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The Art of Packaging Safe Sex

Health: Will attractive packaging 'de-stigmatize condoms'? The sponsor and winners of a design contest, including an L.A. teenager, are counting on it.

June 25, 1996|PAMELA WARRICK | TIMES STAFF WRITER

Picture this: It's prom night. You've waited all school year for this special evening together.

Between dances, your lips meet in a sizzling kiss. She sighs, and extracts from her evening bag a beautiful parcel the size of a dance card. When you open it, a latex prophylactic falls out with this romantic message: "Don't forget to wear a condom."

Thanks to a group of inspired young artists, safe sex is suddenly avant-garde.

And "Prom Night"--18-year-old artist Ulysses Garcia's winning entry in the Public Art Works' Prophylactic Artifice contest--may soon be in the back pockets, wallets and purses of thousands of Los Angeles teenagers.

Garcia, a recent graduate of the Catholic boys school Selesian High in East L.A., already has distributed nearly 400 of his unique "Prom Night" accessories. "I couldn't announce it at school or anything, because, you know, church policy and all. . . . So I just give them out to friends or anybody who hears I have them and wants some. They are very popular."

Garcia's sister and girlfriend helped distribute the packages to girls who wanted them for their partners. And, nobody--so far--has objected. "No one makes a big deal of it because they know it's for a good cause," says the soft-spoken artist.

The front of Garcia's package design is a dreamy depiction of a couple in formal dress dancing beneath a mirrored ball. "Tonight is the NIGHT . . . " is the breathless caption. Inside is a Kimono PS Plus condom, with spermicide.

The East L.A. art student is one of four winners statewide in a contest staged by Marin-based Public Art Works, a nonprofit group that commissions socially conscious art for public uses. Other winners include Maria Argyropoulos, a 24-year-old Disney artist from Northridge; Cindy Lucas, a 15-year-old student from Corte Madera, and SaraJane Robinson-Retondo, a 20-year-old Sausalito artist.

Argyropoulos' entry was a computer-generated underground rave tunnel. The Lucas design features a pastel portrait of a brown dog with a gold earring, two puppies and the motto: "Keep the population regulated. . . ."

Robinson-Retondo's condom package is a geometric Native American design.

Garcia, who was named for the famed Greek warrior of mythology, began his personal odyssey as an artist before he could read or write. "I've always loved to draw, and more recently, to paint. I love cartooning, and I'd sculpt if I could afford it."

"Ulie," as he signs his work, created his gentle "Prom Night" couple with vibrant Pentel markers on a drawing table in his bedroom. It reflects his passion for his favorite color--"yellow--every, every single different tone of yellow"--and his favorite deceased artist, Michelangelo.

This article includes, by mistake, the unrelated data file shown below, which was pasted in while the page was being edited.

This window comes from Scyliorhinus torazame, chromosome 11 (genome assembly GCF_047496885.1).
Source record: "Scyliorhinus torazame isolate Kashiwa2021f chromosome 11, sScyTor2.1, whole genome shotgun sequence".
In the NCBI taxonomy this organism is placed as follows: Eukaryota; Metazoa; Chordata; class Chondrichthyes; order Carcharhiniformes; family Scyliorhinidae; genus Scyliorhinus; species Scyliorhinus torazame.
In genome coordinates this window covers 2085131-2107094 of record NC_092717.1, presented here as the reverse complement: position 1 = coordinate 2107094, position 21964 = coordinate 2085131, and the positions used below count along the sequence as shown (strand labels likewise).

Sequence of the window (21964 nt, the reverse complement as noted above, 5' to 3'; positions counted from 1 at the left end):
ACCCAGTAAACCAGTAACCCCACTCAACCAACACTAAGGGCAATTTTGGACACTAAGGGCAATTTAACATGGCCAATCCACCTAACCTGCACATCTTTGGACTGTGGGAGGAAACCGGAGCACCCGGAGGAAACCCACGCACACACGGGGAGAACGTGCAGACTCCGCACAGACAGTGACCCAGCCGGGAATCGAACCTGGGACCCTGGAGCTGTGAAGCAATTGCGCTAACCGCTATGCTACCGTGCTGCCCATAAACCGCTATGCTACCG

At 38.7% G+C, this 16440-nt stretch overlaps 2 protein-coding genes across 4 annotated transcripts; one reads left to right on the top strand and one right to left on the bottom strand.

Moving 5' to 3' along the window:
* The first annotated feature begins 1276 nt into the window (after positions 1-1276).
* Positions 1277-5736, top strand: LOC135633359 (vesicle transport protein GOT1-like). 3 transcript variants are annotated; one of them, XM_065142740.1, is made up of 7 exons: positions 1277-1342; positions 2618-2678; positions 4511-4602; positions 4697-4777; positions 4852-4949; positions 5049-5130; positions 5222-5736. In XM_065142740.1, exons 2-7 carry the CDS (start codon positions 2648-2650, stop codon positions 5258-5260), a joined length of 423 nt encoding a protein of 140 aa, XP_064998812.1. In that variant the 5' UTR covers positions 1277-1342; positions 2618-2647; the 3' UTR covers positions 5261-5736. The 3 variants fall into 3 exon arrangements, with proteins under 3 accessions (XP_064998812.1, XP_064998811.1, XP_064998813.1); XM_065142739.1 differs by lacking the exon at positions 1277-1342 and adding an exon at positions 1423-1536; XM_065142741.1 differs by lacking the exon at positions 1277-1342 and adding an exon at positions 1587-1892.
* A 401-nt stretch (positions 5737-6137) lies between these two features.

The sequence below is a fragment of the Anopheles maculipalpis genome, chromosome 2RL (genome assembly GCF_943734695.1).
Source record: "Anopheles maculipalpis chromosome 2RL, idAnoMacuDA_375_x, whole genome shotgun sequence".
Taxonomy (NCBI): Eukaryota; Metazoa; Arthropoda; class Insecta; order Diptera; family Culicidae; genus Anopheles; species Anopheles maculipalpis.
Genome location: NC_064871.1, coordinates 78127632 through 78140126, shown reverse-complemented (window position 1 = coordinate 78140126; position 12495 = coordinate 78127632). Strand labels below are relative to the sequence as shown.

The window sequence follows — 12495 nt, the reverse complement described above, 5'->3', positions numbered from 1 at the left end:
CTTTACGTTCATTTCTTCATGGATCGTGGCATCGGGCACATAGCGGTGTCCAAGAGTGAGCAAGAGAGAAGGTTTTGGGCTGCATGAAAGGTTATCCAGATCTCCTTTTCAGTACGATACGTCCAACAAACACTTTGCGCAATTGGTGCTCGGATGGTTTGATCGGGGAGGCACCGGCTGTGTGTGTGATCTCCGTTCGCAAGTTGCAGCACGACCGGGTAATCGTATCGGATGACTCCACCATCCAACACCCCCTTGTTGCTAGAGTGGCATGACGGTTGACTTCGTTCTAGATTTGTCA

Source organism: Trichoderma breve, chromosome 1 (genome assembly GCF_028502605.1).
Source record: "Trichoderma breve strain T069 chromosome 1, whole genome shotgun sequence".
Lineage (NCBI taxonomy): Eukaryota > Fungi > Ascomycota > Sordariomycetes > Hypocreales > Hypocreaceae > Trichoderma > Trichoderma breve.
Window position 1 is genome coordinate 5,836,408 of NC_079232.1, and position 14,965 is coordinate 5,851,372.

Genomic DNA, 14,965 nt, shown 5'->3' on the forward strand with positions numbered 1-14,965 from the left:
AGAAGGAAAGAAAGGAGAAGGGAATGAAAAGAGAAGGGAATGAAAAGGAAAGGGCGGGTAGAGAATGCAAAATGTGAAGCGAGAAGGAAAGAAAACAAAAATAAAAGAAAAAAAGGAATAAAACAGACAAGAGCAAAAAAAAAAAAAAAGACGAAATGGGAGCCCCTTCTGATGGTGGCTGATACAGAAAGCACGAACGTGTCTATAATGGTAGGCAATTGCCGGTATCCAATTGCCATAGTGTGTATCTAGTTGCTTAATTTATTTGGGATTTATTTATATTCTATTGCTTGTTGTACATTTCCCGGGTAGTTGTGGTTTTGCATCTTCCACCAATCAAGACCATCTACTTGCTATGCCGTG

He and the other contest winners won $100 each for their efforts, plus the exposure that mass production of their designs will bring. The last time Garcia's art received public recognition was for his work with a group of young muralists at Boyle Heights' Academia de Arte Yepes.

Their soft portrait of the Madonna and Christ Child was selected for a White Memorial Medical Center Christmas card. A few months later--on Valentine's Day, the start of National Condom Week--Garcia entered the condom art contest.

Northern California artist Dino Colombo was commissioned to produce the contest to find "cool" condom covers worthy of the pickiest Gen Xers as a way to "de-stigmatize condoms." Although some critics said the contest trivialized the issue of teenage sexual activity, contest sponsors said the artful package designs "stimulate a healthy awareness of the need for safe sex."

A recent White House report suggests that half of all new HIV infections in the nation are among people younger than 25. Properly used, latex condoms with spermicidal lubricant can significantly reduce not only the risk of pregnancy but also of contracting AIDS and other diseases that can be sexually transmitted.

Last week, at the request of Garcia, Public Art Works Director Bill Morrison came to Los Angeles to meet with health educators to map ways to use the colorful condom covers to bring the safe sex message to young people in Southern California.

Morrison brought 7,000 of the winning package designs to share with White Memorial Medical Center's "Building a Healthier Community" project and other neighborhood health groups, including the Avance Human Service and its bilingual AIDS Hotline. The condoms themselves will be donated by health groups and manufacturers.

"We take calls all the time from people who want to learn how to use a condom, and I have to go the whole nine yards explaining what it is and how it works," says Avance official Veronica Lopez. "When people say giving out condoms just invites kids to have sex, all I can say is that we frequently get kids on the line who are 13 or 14. At the end of our conversation, they're still planning to go through with it. Sometimes, there is nothing adults can do to stop it."

Or as Garcia puts it: "It's just easier when friends provide contraceptives to friends. It's a real gift. And for my friends, they don't just get a condom. They get a piece of my art to go with it."

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